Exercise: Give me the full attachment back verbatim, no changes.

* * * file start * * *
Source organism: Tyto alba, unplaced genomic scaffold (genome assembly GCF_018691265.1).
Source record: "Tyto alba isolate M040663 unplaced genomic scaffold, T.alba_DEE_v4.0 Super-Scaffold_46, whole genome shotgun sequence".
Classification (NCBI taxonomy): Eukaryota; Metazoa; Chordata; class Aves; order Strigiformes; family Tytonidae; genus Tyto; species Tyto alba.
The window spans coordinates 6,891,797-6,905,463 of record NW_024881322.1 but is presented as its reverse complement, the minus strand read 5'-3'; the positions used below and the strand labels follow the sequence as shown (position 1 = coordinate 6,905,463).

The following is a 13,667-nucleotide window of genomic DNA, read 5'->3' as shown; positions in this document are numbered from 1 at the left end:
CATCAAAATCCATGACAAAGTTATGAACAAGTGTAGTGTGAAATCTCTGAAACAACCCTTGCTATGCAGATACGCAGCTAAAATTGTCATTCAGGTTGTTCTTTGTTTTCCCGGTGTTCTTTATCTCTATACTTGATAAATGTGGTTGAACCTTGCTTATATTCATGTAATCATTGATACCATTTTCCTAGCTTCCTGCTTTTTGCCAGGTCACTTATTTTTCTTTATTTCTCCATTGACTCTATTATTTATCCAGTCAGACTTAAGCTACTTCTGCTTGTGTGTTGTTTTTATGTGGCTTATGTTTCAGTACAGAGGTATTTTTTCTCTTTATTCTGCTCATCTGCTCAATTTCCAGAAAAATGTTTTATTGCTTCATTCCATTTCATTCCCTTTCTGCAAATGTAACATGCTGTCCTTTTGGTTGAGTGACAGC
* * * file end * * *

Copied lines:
Source organism: Tyto alba, unplaced genomic scaffold (genome assembly GCF_018691265.1).
Source record: "Tyto alba isolate M040663 unplaced genomic scaffold, T.alba_DEE_v4.0 Super-Scaffold_46, whole genome shotgun sequence".
Classification (NCBI taxonomy): Eukaryota; Metazoa; Chordata; class Aves; order Strigiformes; family Tytonidae; genus Tyto; species Tyto alba.
The window spans coordinates 6,891,797-6,905,463 of record NW_024881322.1 but is presented as its reverse complement, the minus strand read 5'-3'; the positions used below and the strand labels follow the sequence as shown (position 1 = coordinate 6,905,463).

The following is a 13,667-nucleotide window of genomic DNA, read 5'->3' as shown; positions in this document are numbered from 1 at the left end:
CATCAAAATCCATGACAAAGTTATGAACAAGTGTAGTGTGAAATCTCTGAAACAACCCTTGCTATGCAGATACGCAGCTAAAATTGTCATTCAGGTTGTTCTTTGTTTTCCCGGTGTTCTTTATCTCTATACTTGATAAATGTGGTTGAACCTTGCTTATATTCATGTAATCATTGATACCATTTTCCTAGCTTCCTGCTTTTTGCCAGGTCACTTATTTTTCTTTATTTCTCCATTGACTCTATTATTTATCCAGTCAGACTTAAGCTACTTCTGCTTGTGTGTTGTTTTTATGTGGCTTATGTTTCAGTACAGAGGTATTTTTTCTCTTTATTCTGCTCATCTGCTCAATTTCCAGAAAAATGTTTTATTGCTTCATTCCATTTCATTCCCTTTCTGCAAATGTAACATGCTGTCCTTTTGGTTGAGTGACAGC